As a commentary on the experience of war, then, War often opts to be a distant ethnographer instead, as far removed from human beings themselves as a warden from his inmates. In discussing a World War I memoir, for example, MacMillan expresses dismay at the lack of contrition amongst those who fight. “One of the shocking things about [Ernst] Jünger’s memoir [Storm of Steel] is the way he lays out his feelings [about killing the enemy] without any apology or explanation.” (185) I concede that at first glance such a judgment seems reasonable. We are supposed to feel bad about killing other people (there is a platitude, to be sure). But what, exactly, does Jünger have to apologize for? What must he explain to anyone? He did not start the war. Others who claimed legal and moral authority did that. In return, he did what he was asked to do by his country, his community, and his family’s set of values and beliefs. While engaged, he killed and took pleasure in the killing. Maybe I would, too. Maybe we all would. That is not comfortable to say, but it is also not unfathomable. We are all Ernst Jünger given the right circumstances.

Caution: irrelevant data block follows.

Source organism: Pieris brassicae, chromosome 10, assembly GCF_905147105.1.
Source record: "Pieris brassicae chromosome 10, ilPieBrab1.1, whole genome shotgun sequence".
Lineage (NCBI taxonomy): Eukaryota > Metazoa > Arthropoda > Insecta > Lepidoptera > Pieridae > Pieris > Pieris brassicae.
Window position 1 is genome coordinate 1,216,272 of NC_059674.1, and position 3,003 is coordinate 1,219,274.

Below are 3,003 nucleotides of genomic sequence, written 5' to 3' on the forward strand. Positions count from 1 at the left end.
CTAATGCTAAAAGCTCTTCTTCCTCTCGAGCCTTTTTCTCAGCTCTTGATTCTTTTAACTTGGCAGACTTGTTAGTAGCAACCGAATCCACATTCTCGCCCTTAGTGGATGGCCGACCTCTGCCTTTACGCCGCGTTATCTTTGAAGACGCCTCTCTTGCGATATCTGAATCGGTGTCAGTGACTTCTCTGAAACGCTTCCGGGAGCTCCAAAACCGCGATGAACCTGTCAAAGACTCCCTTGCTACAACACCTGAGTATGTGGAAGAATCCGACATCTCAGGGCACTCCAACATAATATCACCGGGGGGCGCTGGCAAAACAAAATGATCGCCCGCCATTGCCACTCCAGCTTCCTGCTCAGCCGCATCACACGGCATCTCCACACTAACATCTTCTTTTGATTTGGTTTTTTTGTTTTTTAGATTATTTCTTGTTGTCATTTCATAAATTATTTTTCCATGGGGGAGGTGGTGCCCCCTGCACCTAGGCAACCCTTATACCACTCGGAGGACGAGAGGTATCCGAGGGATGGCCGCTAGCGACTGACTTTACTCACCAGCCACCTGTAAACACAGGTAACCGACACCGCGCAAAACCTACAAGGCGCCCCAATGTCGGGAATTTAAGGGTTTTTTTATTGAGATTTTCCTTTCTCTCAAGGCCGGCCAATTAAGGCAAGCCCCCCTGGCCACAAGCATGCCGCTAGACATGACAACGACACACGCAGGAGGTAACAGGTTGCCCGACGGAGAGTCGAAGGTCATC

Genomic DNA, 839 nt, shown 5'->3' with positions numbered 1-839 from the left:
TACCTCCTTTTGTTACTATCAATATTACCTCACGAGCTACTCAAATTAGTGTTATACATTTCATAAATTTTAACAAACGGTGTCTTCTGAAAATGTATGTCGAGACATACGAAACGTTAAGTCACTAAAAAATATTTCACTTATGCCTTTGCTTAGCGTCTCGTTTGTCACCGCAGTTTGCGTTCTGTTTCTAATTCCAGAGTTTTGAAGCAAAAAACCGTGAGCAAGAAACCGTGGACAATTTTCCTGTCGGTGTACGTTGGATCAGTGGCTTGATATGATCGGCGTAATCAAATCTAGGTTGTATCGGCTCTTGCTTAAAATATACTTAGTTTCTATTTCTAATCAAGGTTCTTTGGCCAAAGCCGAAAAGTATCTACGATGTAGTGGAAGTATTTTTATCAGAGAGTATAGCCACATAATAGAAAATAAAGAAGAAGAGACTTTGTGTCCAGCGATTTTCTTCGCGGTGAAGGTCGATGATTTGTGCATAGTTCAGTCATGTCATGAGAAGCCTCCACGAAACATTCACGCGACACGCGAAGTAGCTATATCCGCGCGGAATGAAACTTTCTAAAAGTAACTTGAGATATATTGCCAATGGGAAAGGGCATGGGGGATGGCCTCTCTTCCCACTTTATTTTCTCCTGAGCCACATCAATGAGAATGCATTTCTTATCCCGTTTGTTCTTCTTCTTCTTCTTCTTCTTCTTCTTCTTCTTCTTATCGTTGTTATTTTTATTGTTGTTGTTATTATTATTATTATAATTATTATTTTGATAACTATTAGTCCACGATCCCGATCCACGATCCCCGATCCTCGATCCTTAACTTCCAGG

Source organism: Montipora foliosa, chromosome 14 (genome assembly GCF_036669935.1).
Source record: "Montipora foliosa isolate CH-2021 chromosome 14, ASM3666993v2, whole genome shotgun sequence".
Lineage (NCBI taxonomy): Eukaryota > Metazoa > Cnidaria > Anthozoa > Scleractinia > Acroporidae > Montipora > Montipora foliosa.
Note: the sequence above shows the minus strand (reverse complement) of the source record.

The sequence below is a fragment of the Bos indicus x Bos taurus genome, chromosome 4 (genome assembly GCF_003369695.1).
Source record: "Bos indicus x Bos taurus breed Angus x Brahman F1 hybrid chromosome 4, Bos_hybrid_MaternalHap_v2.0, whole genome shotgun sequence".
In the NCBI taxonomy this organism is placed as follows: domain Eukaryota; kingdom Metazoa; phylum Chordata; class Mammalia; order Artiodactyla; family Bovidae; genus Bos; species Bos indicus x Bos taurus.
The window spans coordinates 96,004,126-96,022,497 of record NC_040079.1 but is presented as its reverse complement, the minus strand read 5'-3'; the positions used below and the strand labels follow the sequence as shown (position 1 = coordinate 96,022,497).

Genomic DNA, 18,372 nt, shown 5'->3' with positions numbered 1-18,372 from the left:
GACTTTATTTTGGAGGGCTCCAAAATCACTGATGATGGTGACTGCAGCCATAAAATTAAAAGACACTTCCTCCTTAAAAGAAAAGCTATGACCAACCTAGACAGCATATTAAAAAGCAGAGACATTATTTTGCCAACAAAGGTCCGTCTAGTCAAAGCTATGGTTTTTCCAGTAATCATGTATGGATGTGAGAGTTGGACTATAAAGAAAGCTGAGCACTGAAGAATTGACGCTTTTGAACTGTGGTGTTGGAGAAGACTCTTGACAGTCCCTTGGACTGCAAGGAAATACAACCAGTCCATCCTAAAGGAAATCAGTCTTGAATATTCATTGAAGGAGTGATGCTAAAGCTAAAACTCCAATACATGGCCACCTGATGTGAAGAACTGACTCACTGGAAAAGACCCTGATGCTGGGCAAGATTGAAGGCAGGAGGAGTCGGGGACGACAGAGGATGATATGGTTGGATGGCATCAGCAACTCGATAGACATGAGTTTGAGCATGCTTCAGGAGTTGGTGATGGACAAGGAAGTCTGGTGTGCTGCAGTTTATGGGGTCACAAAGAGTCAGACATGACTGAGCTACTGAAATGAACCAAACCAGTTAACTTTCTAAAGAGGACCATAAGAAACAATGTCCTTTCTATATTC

In any war book, there is an itch to appear wise. Tim O’Brien, the Vietnam War veteran and author who receives several nods from MacMillan in chapters such as “Fighting,” described the embarrassment in trying to infuse profundity into war.